Tesla of the Sky? A certain light aircraft company, that you have maybe never heard of, has recently just been given some an esteemed special certificate from the particular Europeana Union Aviation Safety Authority otherwise known as EASA for one of its own electric winged vehicles.
Just sometime earlier this month, the Slovenian small plane maker known as Pipistrel has finally received the world's very first "Type Certificate" for its new two-seater electric plane, the Velis Electro, according to Wing magazine.
The EASA Type Certificates, in simplified terms, are awarded after a particular aircraft has successfully satisfied the industry engineering and safety criteria for a very specific type of aircraft, which no plane has by far been able to achieve.
In the words of Ivo Bascarol, the Pipistrel founder, the particular type certification that the company's Velis Electro got is the very first step towards the commercial availability of the electric aircraft, which is necessary in order to produce emission-free aviation vehicles to make it feasible.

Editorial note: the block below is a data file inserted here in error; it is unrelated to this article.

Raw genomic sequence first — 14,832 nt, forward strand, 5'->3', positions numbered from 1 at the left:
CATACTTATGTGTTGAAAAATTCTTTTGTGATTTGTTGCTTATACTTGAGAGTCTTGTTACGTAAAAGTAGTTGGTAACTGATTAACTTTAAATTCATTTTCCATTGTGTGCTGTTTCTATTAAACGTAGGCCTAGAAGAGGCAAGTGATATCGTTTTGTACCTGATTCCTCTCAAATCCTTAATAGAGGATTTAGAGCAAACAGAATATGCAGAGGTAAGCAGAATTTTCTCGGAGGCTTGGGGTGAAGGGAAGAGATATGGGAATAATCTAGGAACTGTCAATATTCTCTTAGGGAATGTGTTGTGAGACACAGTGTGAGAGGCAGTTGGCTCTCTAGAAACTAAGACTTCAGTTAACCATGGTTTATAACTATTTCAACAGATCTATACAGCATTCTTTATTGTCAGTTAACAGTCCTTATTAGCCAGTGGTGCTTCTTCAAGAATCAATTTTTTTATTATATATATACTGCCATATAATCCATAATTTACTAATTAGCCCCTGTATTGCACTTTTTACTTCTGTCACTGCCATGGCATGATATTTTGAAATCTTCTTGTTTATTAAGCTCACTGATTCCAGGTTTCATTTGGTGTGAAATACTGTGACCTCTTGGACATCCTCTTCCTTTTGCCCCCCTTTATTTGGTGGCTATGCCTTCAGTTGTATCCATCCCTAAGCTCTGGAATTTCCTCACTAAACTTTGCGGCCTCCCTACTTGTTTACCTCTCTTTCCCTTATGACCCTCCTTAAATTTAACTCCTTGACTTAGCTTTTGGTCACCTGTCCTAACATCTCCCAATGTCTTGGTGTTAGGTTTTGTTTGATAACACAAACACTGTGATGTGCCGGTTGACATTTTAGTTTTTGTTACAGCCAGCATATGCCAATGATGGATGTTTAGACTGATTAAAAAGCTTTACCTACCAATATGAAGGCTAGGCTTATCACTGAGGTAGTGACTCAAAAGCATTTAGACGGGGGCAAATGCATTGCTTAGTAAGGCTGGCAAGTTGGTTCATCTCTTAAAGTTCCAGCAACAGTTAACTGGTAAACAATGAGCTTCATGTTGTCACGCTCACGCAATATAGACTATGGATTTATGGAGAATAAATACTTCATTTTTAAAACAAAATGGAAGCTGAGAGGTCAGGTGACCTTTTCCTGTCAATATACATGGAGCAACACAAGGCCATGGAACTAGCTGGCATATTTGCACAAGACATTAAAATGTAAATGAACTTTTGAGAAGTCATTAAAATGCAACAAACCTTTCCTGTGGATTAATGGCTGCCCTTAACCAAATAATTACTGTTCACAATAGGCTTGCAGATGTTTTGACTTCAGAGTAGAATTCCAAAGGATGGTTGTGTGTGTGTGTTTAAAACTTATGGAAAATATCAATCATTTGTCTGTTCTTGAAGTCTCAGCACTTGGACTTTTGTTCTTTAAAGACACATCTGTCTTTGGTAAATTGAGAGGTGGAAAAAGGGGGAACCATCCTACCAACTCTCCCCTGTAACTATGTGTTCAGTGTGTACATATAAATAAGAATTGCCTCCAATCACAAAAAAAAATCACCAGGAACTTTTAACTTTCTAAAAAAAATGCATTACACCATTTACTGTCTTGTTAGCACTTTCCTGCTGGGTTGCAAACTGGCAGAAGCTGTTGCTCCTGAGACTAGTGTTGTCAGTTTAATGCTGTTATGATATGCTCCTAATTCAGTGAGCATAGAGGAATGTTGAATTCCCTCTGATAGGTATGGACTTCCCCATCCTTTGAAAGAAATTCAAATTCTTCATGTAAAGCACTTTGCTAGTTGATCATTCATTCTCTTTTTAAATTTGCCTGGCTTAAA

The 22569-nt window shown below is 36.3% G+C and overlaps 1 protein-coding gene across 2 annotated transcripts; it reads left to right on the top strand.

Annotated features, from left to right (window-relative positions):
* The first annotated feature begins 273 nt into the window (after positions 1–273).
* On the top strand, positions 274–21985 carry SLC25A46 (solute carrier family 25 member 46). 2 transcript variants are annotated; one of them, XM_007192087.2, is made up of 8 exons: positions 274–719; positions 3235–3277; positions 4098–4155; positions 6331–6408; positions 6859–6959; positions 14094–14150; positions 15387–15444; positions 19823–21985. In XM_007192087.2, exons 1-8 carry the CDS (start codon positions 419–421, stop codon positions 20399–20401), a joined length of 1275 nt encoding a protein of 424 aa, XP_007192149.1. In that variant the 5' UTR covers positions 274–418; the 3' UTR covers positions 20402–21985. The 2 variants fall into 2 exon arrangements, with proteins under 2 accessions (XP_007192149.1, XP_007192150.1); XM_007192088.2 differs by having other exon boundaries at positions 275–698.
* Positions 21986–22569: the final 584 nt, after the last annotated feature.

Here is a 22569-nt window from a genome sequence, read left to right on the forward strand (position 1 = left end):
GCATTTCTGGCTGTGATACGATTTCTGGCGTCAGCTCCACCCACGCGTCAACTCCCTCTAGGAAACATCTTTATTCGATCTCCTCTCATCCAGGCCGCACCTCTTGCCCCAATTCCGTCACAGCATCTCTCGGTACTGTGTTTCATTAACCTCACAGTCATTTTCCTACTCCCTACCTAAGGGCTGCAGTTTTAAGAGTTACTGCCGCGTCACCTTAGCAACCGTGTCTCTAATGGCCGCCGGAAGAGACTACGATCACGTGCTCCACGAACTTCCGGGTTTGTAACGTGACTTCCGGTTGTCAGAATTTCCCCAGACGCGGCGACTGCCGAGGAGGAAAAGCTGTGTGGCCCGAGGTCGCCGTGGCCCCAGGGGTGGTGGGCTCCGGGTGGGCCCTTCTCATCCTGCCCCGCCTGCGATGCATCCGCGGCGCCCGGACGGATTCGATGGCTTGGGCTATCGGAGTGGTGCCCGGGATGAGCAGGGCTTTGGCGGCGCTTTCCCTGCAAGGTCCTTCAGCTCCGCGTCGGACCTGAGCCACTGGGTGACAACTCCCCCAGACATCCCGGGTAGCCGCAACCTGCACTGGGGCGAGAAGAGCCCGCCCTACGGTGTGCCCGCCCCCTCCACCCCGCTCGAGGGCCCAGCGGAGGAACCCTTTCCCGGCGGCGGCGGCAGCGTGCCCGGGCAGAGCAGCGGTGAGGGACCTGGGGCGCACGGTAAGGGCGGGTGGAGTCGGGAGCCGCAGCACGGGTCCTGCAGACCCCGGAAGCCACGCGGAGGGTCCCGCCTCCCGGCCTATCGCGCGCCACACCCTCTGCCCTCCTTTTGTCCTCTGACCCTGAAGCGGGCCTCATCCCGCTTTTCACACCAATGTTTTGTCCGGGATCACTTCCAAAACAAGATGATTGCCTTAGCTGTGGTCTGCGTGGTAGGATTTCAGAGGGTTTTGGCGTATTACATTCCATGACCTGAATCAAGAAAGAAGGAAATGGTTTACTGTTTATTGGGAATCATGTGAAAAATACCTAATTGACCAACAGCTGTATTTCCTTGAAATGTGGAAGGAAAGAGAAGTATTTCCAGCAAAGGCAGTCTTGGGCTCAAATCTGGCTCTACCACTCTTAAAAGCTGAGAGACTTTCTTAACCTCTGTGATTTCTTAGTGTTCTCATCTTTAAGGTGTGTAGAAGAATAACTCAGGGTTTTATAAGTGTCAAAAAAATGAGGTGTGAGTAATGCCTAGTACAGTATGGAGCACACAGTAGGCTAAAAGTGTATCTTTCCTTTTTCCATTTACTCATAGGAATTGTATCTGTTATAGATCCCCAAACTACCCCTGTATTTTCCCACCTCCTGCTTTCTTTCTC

All the way back in May, Pipistrel actually received certification for the brand new water-cooled 57.6 kW electric engine and its powertrain, the latest certification does apply to the aircraft as a complete unit. This means that the aircraft can finally look towards going into service.
The specific safety criteria do include things just like making sure that the plane had enough power redundancy in order to ensure safety landings if the battery packs within should fail.
The small Velis Electron plane
The plane is known to be a two-seat, with its whole takeoff weight of a massive 600 kg. It is already quite capable of flying for just about 50 minutes, at about 90 knots, which means about 100 mph (which in reality will vary with the wind speed).
In addition to this, the Velis' engines are also available to the OEM manufacturers, so that other upstart electric plane makers can pretty much use them in order to let their ideas take off. It's now potentially easier to use an existing already certified engine rather than going through the entire certification process again.
It should also be noted that the existing Velis Electron is currently only going to be used for the initial training pilots. Its whole interior design is made to be identical to the more conventional planes in order to help pilots get familiar with the controls.
These new electric planes present a one of a kind challenge. The batteries are quite heavy and as they slowly lose charge, they soon turn into nothing but dead weight. But a few, just like in Norway, are already committing to the tech in a huge way.
Just about earlier this year, a certain Norwegian airline operator has stated its personal intent to be able to cover all domestic short-haul flights towards electric power by the year 2040.